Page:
Salt Lake County, Rio Tinto Kennecott announce partnership aimed at improving access to Rose, Yellow For, Butterfield canyons

The road to Butterfield Canyon. Photo: Greater Salt Lake Municipal Services District

SALT LAKE COUNTY, March 29, 2022 (Gephardt Daily) — The Salt Lake County Council on Tuesday approved a lease agreement between the county and Rio Tinto Kennecott for 17 acres of land in southwest Salt Lake County.

The partnership will continue efforts by Salt Lake County to build a network of multi-user trails to improve access to Rose, Yellow Fork, and Butterfield canyons.

In partnership with Rio Tinto and the Bureau of Land Management, Salt Lake County will build 12 miles of new trails in areas where public access has previously been unavailable, a county statement says.

This lease agreement follows last week’s purchase of 94 other acres of open space in Butterfield Canyon and complements a recent acquisition of 50 acres that will serve as a trailhead to this system of trails.

Together, these acquisitions are part of the Salt Lake County Parks & Recreation’s master plans to increase accessible, equitable, sustainable, and quality open space for everyone in the county, the statement says.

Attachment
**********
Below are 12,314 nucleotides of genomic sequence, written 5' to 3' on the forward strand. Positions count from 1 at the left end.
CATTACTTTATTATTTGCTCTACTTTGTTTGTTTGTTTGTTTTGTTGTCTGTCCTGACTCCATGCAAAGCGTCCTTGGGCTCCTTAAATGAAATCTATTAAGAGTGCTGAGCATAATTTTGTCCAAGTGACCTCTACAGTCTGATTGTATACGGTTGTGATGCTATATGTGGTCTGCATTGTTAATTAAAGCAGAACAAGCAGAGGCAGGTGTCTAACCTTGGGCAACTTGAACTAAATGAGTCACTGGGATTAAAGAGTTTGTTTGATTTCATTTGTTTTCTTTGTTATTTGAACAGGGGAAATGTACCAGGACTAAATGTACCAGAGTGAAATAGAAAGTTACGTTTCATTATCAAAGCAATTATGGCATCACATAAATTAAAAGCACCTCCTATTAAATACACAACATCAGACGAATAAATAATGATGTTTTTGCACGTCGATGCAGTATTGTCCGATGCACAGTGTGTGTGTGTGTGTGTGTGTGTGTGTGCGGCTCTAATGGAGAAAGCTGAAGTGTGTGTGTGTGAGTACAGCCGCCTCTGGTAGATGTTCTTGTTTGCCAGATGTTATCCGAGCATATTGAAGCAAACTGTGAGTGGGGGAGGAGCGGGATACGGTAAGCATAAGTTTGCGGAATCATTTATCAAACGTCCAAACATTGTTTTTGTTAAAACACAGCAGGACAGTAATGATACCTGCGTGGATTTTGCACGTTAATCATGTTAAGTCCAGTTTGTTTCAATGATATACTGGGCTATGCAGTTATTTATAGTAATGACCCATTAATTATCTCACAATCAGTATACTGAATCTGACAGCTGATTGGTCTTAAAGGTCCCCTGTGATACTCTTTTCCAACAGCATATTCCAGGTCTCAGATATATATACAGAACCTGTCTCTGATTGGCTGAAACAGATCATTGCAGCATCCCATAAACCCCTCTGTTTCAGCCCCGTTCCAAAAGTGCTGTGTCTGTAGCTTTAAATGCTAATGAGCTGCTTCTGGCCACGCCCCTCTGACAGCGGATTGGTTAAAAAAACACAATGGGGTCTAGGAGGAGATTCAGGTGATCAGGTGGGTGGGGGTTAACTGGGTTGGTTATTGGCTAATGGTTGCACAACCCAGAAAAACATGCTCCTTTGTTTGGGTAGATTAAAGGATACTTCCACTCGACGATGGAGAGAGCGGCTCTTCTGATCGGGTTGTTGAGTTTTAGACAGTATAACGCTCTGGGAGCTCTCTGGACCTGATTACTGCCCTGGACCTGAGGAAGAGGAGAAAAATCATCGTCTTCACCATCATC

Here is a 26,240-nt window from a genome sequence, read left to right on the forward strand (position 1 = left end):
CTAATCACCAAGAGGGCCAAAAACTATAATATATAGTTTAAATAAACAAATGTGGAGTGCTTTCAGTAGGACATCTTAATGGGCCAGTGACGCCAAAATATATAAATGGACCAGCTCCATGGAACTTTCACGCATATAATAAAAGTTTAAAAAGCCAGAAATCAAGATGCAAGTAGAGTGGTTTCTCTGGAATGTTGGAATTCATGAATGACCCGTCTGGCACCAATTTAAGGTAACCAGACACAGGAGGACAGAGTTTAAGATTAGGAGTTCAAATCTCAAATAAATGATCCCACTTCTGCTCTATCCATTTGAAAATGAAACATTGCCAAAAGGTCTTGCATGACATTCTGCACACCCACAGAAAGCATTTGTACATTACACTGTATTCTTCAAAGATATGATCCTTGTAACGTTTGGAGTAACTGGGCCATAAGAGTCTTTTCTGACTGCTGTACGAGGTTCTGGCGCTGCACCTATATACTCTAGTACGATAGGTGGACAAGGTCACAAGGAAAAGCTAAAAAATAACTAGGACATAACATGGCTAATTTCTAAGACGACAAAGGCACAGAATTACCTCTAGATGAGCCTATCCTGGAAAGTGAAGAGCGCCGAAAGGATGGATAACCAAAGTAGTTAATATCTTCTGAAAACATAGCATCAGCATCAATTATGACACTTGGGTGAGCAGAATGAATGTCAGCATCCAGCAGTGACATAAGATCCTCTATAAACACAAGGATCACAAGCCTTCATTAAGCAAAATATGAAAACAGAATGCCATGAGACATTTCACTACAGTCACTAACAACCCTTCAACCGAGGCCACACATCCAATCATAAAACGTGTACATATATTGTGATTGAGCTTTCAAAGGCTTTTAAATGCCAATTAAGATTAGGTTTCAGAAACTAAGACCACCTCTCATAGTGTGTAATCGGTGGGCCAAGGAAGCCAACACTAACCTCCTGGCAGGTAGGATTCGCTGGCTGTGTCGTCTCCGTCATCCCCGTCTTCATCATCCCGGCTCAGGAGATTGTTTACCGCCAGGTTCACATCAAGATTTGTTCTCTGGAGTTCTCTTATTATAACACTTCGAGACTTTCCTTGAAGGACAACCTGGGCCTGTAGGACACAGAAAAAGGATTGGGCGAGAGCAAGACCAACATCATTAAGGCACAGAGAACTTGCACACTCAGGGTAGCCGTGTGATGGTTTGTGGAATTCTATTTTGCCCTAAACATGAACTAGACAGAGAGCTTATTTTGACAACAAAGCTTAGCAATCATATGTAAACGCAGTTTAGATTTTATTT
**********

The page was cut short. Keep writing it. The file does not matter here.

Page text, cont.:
“We are moving quickly and deliberately with many partners to make hiking, biking, and other recreation on our west bench trails a reality,” Salt Lake County Mayor Jenny Wilson said in a prepared statement.

We are grateful for the partnership with Rio Tinto Kennecott, Bureau of Land Management, Spencer Millerberg, and the stakeholder group. The collaborative efforts, a first of its kind for outdoor recreation, will provide residents and guests an enhanced outdoor experience in the southwest region of the county.”

Gaby Porier, Rio Tinto Kennecott managing director, also shared thoughts.

“Providing 17 acres of land in Butterfield Canyon through our lease agreement with Salt Lake County will improve the recreational experience of community members for many years to come. Our hope is for more people to safely enjoy the outdoors and to appreciate them as much as we do.”

Now that the council approved the lease agreement with Rio Tinto, Salt Lake County Parks & Recreation has assumed stewardship of the acreage, the statement says.

The approximate area of Butterfield Canyon is marked in red. Image: Google Maps


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